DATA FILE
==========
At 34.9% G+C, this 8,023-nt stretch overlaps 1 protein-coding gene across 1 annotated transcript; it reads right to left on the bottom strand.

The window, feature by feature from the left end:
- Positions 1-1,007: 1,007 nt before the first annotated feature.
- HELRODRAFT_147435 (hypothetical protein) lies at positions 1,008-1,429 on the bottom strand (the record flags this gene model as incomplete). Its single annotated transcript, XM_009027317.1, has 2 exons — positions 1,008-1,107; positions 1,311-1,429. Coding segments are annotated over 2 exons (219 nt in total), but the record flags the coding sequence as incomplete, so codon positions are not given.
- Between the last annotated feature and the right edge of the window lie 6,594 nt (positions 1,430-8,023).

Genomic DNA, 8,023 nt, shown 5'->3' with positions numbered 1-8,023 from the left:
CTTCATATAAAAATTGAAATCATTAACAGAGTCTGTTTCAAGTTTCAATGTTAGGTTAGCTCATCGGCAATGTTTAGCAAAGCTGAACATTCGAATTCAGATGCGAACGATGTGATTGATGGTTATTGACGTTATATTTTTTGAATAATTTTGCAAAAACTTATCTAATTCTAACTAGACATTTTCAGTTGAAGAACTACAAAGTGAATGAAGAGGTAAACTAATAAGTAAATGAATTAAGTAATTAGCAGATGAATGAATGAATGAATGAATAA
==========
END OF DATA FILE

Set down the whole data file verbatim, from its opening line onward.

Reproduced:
At 34.9% G+C, this 8,023-nt stretch overlaps 1 protein-coding gene across 1 annotated transcript; it reads right to left on the bottom strand.

The window, feature by feature from the left end:
- Positions 1-1,007: 1,007 nt before the first annotated feature.
- HELRODRAFT_147435 (hypothetical protein) lies at positions 1,008-1,429 on the bottom strand (the record flags this gene model as incomplete). Its single annotated transcript, XM_009027317.1, has 2 exons — positions 1,008-1,107; positions 1,311-1,429. Coding segments are annotated over 2 exons (219 nt in total), but the record flags the coding sequence as incomplete, so codon positions are not given.
- Between the last annotated feature and the right edge of the window lie 6,594 nt (positions 1,430-8,023).

Genomic DNA, 8,023 nt, shown 5'->3' with positions numbered 1-8,023 from the left:
CTTCATATAAAAATTGAAATCATTAACAGAGTCTGTTTCAAGTTTCAATGTTAGGTTAGCTCATCGGCAATGTTTAGCAAAGCTGAACATTCGAATTCAGATGCGAACGATGTGATTGATGGTTATTGACGTTATATTTTTTGAATAATTTTGCAAAAACTTATCTAATTCTAACTAGACATTTTCAGTTGAAGAACTACAAAGTGAATGAAGAGGTAAACTAATAAGTAAATGAATTAAGTAATTAGCAGATGAATGAATGAATGAATGAATAA